And now for some good old fashioned Bob Janjuah, albeit with proper grammar (damn you Nomura proper English sylesheet... damn you to hell): "No change. Deeply bearish with respect to global growth, and on a secular basis I am very strongly risk-off – my 2012 target for the low in the S&P500 remains 800/900, with the risk of an "undershoot? to the 700s. See my last note for details/targets. I would highlight only my view that the global policy making community, based their "actions? over the last month, are doing a wonderful job in meeting my 2012 "target?. Namely that, in 2012, the current set of developed markets (DM) policymakers will be exposed as "emperors with no clothes on?, and their policy choices over the last few years will be seen as the central problem, rather than as some mystical bazooka solution which can somehow reconcile the chasm between a lack of growth and productivity on the one hand, and the enormous debt and debt servicing costs and unsustainable entitlement culture costs that we face in the DM world on the other." And for the shorter-term: "The implication therefore is that in 2011, the October equity lows MAY NOT be the lows for the year. So based on what I can see now, and with a S&P500 1310 “stop loss” as mentioned above, I am now looking for another major risk-off phase between now and year end, with a December target for the S&P500 back down in the 1100s for sure, and possibly even the low 1000s." In other words, Bob as we love him best: nearing his all time bearish zenith... Or nadir, depends on one's perspective.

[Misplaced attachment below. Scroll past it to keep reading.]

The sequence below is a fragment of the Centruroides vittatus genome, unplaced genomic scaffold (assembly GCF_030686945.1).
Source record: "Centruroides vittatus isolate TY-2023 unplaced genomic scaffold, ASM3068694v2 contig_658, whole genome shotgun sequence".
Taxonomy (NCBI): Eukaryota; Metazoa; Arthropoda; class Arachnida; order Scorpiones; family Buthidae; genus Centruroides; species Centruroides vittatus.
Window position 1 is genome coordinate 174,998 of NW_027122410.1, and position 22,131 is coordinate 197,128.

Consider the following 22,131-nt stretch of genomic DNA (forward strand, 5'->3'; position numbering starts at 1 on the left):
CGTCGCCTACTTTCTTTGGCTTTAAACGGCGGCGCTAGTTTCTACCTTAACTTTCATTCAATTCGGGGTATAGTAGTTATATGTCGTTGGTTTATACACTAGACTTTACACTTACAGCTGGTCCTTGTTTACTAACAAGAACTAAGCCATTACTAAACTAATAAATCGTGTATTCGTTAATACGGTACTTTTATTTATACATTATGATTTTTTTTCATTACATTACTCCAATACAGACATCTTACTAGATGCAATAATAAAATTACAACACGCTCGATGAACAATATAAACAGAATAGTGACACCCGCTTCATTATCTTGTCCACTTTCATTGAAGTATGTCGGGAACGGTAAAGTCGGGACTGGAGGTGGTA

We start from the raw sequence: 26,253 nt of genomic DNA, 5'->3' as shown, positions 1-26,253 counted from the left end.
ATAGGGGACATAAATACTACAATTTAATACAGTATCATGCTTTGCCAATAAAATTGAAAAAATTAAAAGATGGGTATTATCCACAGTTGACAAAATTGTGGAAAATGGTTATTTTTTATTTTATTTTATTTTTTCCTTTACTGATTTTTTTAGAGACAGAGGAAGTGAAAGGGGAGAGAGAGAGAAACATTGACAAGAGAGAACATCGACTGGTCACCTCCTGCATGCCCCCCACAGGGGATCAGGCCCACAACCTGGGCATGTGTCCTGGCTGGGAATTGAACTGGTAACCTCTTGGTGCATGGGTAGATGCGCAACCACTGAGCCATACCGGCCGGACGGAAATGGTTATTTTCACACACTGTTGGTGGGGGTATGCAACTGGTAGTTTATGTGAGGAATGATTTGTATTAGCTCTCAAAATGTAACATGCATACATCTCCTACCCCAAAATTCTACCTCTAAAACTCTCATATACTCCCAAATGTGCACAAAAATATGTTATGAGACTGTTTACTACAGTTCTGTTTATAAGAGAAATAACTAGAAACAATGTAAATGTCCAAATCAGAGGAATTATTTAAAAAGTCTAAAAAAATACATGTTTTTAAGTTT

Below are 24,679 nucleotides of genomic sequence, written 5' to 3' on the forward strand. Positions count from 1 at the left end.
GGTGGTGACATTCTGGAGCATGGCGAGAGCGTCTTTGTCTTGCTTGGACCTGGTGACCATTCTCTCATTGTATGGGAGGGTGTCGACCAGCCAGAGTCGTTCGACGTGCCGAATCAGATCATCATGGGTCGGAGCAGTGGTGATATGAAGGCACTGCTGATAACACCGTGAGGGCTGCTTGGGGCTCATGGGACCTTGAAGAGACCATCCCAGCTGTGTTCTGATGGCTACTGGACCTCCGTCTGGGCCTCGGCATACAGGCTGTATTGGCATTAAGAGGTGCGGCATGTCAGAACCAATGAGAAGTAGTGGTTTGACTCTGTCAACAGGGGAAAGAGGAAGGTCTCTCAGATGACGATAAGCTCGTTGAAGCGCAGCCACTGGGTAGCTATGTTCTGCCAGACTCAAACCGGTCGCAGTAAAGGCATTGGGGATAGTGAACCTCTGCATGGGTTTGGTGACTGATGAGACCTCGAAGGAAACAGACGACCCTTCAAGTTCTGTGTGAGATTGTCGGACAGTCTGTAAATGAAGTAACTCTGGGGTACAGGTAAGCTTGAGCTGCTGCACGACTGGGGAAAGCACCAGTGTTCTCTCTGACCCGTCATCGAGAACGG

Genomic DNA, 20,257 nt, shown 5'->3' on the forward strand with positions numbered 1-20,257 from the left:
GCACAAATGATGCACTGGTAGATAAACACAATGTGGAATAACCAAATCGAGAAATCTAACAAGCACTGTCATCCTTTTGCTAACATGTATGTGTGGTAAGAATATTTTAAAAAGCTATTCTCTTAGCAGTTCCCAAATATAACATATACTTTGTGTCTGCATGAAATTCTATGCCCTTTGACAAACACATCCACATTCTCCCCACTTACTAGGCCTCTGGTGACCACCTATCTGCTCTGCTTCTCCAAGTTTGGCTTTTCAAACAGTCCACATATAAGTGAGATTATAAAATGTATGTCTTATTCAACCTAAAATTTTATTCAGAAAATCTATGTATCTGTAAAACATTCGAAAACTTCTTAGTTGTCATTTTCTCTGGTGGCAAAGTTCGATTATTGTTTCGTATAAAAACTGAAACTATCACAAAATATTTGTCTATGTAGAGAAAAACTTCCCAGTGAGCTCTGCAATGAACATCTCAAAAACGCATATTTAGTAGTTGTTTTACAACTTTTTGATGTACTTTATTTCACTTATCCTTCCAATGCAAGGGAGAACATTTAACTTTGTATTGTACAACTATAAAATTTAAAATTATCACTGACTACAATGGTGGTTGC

Fudge, Fantasy and Fiction
I always ask readers to refer back to previous notes – regular readers will know that I write on an “on-going narrative” basis. The same applies here, with a link to my last note Bob's World: Still Overreacting? Below I want to update some of the key messages from this previous piece:
No change. Deeply bearish with respect to global growth, and on a secular basis I am very strongly risk-off – my 2012 target for the low in the S&P500 remains 800/900, with the risk of an “undershoot” to the 700s. See my last note for details/targets. I would highlight only my view that the global policy making community, based their “actions” over the last month, are doing a wonderful job in meeting my 2012 “target”. Namely that, in 2012, the current set of developed markets (DM) policymakers will be exposed as “emperors with no clothes on”, and their policy choices over the last few years will be seen as the central problem, rather than as some mystical bazooka solution which can somehow reconcile the chasm between a lack of growth and productivity on the one hand, and the enormous debt and debt servicing costs and unsustainable entitlement culture costs that we face in the DM world on the other.